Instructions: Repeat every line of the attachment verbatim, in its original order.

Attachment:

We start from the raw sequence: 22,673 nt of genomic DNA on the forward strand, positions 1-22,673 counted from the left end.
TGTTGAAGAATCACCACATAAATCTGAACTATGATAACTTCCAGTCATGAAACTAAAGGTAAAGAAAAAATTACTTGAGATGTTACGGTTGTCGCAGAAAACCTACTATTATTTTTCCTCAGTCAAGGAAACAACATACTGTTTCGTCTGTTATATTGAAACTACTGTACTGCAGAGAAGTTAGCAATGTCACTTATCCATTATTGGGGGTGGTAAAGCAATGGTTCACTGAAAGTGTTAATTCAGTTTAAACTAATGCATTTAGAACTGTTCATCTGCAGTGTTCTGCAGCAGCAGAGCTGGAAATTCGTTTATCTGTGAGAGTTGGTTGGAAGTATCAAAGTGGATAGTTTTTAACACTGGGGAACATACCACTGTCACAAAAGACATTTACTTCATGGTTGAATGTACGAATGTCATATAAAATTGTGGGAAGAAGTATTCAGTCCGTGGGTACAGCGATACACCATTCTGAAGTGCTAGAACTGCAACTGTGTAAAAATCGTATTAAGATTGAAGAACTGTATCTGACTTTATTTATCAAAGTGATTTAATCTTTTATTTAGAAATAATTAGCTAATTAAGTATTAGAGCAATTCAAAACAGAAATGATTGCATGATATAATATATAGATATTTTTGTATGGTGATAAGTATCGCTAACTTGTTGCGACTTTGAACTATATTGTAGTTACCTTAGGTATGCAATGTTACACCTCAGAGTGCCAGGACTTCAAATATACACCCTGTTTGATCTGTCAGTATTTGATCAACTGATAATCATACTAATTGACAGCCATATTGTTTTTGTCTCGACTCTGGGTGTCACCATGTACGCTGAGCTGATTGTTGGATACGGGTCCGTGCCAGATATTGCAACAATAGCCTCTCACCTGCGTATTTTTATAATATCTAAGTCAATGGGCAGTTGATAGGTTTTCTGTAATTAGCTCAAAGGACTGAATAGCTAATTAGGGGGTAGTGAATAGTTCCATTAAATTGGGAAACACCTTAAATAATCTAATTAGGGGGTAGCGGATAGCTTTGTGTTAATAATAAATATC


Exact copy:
We start from the raw sequence: 22,673 nt of genomic DNA on the forward strand, positions 1-22,673 counted from the left end.
TGTTGAAGAATCACCACATAAATCTGAACTATGATAACTTCCAGTCATGAAACTAAAGGTAAAGAAAAAATTACTTGAGATGTTACGGTTGTCGCAGAAAACCTACTATTATTTTTCCTCAGTCAAGGAAACAACATACTGTTTCGTCTGTTATATTGAAACTACTGTACTGCAGAGAAGTTAGCAATGTCACTTATCCATTATTGGGGGTGGTAAAGCAATGGTTCACTGAAAGTGTTAATTCAGTTTAAACTAATGCATTTAGAACTGTTCATCTGCAGTGTTCTGCAGCAGCAGAGCTGGAAATTCGTTTATCTGTGAGAGTTGGTTGGAAGTATCAAAGTGGATAGTTTTTAACACTGGGGAACATACCACTGTCACAAAAGACATTTACTTCATGGTTGAATGTACGAATGTCATATAAAATTGTGGGAAGAAGTATTCAGTCCGTGGGTACAGCGATACACCATTCTGAAGTGCTAGAACTGCAACTGTGTAAAAATCGTATTAAGATTGAAGAACTGTATCTGACTTTATTTATCAAAGTGATTTAATCTTTTATTTAGAAATAATTAGCTAATTAAGTATTAGAGCAATTCAAAACAGAAATGATTGCATGATATAATATATAGATATTTTTGTATGGTGATAAGTATCGCTAACTTGTTGCGACTTTGAACTATATTGTAGTTACCTTAGGTATGCAATGTTACACCTCAGAGTGCCAGGACTTCAAATATACACCCTGTTTGATCTGTCAGTATTTGATCAACTGATAATCATACTAATTGACAGCCATATTGTTTTTGTCTCGACTCTGGGTGTCACCATGTACGCTGAGCTGATTGTTGGATACGGGTCCGTGCCAGATATTGCAACAATAGCCTCTCACCTGCGTATTTTTATAATATCTAAGTCAATGGGCAGTTGATAGGTTTTCTGTAATTAGCTCAAAGGACTGAATAGCTAATTAGGGGGTAGTGAATAGTTCCATTAAATTGGGAAACACCTTAAATAATCTAATTAGGGGGTAGCGGATAGCTTTGTGTTAATAATAAATATC